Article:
Tag Archives: history

Circa 1948

1948

We break the taboo tonight and de-segregate the post-war Blues era, co-mingling  syncopations signaling a broader tolerance, “a world in which there shall be an equality of opportunity for every race and nation.”

But I do fear a social conformity will take hold with all this fear-mongering and witch-hunting!

PLAYLIST
In The Hall Of The Mountain King – Will Bradley-Ray McKinley Band
As Time Goes By – Arthur “Dooley” Wilson
One O’Clock Jump – Count Basie & His Orchestra
Butterfly Strut – Ziggy Elman And His Orchestra
Artistry in Rhythm – Stan Kenton & His Orchestra
Jersey Bounce – Benny Goodman & His Orchestra
Boogie Woogie – Tommy Dorsey & His Orchestra
Flying Home – Hamton, Lionel & His Orchestra
Drumming Man – Gene Krupa
Tschaikowsky (And Other Russians) – Danny Kaye
Praise the Lord and Pass the Ammunition – Kay Kyser & His Orchestra
I’m My Own Grandpaw – Guy Lombardo
You Keep Coming Back Like a Song – Dinah Shore
Don’t Get Around Much Any More – The Ink Spots
Zip-A-Dee-Doo-Dah – Johnny Mercer and The Pied Pipers
Besame Mucho (Kiss Me Much) – Jimmy Dorsey & His Orchestra
Brazil – Xavier Cugat And His Orchestra
Heartaches – Ted Weems & His Orchestra
Ciribiribin – Harry James & His Orchestra
C Jam Blues – Duke Ellington & His Orchestra
Canned Heat – Chet Atkins
That Lucky Old Sun – Frankie Laine
Deep In The Heart Of Texas – Horace Heidt And His Musical Knights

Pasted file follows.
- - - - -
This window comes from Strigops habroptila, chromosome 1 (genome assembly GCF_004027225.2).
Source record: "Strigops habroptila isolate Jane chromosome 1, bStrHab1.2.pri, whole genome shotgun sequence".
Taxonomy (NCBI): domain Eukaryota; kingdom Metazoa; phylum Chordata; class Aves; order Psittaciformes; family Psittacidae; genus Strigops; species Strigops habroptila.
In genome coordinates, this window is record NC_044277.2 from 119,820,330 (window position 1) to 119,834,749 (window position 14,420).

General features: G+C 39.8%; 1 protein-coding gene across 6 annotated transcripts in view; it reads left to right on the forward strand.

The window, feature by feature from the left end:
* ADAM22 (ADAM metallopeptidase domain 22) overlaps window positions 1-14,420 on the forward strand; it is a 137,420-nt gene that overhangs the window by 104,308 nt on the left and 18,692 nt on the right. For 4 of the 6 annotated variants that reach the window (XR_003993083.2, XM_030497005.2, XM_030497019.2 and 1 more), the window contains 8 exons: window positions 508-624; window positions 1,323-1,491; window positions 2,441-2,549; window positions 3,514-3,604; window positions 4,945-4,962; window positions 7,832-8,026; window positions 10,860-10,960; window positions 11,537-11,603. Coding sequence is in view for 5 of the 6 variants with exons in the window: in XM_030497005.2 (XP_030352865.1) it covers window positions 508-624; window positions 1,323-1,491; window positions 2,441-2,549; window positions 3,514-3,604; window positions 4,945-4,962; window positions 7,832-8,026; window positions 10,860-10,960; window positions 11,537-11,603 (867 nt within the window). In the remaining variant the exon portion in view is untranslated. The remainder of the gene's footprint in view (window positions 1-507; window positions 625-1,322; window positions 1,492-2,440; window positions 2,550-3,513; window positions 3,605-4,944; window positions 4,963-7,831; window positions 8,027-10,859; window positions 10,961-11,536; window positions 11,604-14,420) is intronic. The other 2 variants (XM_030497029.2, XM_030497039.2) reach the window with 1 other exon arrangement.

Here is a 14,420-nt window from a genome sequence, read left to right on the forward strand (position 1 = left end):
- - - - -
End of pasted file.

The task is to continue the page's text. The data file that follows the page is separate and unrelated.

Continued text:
Riders In The Sky – Vaughn Monroe
Pistol Packin’ Mama – Al Dexter and His Troopers
Detour – Spade Cooley
Move It on Over – Hank Williams
Cool Blues – Charlie “Bird” Parker
Sophisticated Lady – Duke Ellington
I’ve Got My Love To Keep Me Warm – Les Brown
Bebop – Charlie “Bird” Parker
Elmer’s Tune – Dick Jurgens And His Orchestra
Snowfall – Claude Thornhill And His Orchestra
Stardust – Artie Shaw & His Orchestra
Do You Dig My Jive – Sam Price and his Texas Bluesicians
Mean Old ‘Frisco Blues – Arthur “Big Boy” Crudup
Knockin’ Myself Out – Lil Green with Big Bill Broonzy
Is You Is or Is You Ain’t My Baby – Louis Jordan & His Tympany Five
Open the Door, Richard – Count Basie Orchestra
I Wonder – Cecil Gant
Laura – David Raksin
Nature Boy – Nat King Cole

Stranger in a Strange Land 2013-03-09: Circa 1948 by The Stranger on Mixcloud

The convention of Americans for Democratic Action was winding up today in a lather of resolutions giving scant sign of enthusiastic support in November for President Truman. The ADA, heavily representative of the old Roosevelt New Deal group, gives the back of its left hand to the Wallace third-party people the back of its right hand to the Taft Republicans. Yet in three days of debates seemed to bury Mr. Truman in censure rather than praise him. A phrase borrowed from Europe may have political significance here, “the third force” which is used to describe the non-communist left, intellectuals opposing “both the tyranny of reaction and tyranny of Communist totalitarianism.”